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tap one for no, two for yes

published: 2021-02-03

“Tap one for no, two for yes,” said my son. And so this is what I do as I lie next to him when he goes to bed. Usually, we speak for a bit. Now I tap. He asks if I feel okay, and I tap two. And whether I am able to work, which is a single tap. But do I mind that I can’t work? I tap once because I know he worries about my work. He worries because he knows how important it is to me.

I’m having to stay silent for a few days. I can speak, but am not allowed because of an operation. 22 years ago, I wanted to speak but couldn’t. Back then, I would have to squeeze sounds that came out in incontrollable bursts and it was exhausting. Now, I am waiting to unpack my new voice which I will be allowed do in a few days. I have secretly tested it, it sounds deeper and I am so relieved. Will this be my voice for happily ever after? Or will I still have moments when I am locked in by my own voice?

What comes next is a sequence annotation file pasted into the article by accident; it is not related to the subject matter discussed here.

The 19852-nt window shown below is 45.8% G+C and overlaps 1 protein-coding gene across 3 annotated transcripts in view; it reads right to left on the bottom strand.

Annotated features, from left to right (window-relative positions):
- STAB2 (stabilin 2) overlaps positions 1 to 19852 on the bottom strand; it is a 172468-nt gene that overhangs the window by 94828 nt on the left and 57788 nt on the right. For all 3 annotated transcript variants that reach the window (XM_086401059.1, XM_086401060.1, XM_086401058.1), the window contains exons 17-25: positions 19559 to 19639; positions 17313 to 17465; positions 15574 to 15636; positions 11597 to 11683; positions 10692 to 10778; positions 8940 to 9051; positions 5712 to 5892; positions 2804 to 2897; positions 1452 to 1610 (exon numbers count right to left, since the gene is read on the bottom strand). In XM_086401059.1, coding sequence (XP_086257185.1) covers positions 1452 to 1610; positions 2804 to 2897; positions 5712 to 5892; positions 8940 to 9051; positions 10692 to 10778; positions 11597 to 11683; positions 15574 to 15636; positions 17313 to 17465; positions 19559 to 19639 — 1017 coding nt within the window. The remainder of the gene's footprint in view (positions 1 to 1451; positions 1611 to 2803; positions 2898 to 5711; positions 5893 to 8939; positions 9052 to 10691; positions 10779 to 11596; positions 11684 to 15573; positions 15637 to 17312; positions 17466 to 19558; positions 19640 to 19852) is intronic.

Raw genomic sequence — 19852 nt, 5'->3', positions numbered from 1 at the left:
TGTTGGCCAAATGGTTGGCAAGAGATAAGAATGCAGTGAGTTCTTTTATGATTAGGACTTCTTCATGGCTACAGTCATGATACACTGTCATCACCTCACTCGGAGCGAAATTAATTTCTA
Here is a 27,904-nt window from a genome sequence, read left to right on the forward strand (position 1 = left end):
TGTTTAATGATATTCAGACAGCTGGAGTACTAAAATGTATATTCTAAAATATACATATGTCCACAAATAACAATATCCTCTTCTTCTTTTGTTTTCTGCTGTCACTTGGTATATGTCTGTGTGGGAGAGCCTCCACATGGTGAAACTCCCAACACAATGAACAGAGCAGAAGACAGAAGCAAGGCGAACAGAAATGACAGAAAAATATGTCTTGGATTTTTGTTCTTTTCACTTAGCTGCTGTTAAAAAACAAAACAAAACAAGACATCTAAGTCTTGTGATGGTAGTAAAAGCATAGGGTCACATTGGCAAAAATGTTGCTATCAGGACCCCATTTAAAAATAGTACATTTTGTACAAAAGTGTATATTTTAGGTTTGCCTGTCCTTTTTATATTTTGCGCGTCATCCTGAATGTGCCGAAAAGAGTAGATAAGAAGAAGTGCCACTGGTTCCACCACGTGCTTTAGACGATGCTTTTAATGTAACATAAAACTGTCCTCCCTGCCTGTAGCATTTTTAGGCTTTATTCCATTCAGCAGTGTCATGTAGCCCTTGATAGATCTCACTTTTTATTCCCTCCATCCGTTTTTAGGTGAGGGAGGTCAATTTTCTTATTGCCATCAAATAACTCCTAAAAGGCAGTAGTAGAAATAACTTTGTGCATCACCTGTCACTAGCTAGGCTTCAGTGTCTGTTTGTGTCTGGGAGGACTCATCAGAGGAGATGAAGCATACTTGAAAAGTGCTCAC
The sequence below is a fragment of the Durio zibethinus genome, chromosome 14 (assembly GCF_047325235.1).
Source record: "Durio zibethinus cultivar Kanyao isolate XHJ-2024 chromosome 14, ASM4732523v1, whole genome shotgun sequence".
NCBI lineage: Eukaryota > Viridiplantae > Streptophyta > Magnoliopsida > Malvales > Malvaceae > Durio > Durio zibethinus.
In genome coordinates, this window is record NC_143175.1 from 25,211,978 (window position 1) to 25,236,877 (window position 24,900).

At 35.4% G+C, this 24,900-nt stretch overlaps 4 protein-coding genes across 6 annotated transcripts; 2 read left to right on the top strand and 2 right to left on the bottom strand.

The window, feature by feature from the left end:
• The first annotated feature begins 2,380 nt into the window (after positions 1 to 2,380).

Now I worry I have ruined the operation for having tried it out and spoken. And also for coughing. And laughing. In general, I worry a lot about having ruined things. There’s this thing, isn’t there, about having a voice and using it wisely.

“Mama,” says my son, “I feel so bad that when I was small you used to try and call me, like when I was about to cross the street. And I wouldn’t hear you or sometimes I’d just pretend not to hear you because of your voice.”

I whisper to him, “don’t worry.” And he says, “don’t even whisper! Tap one for no, two for yes.” I wait for his next question. It doesn’t come, he falls asleep while I worry about tomorrow.

 

 

 

 

 






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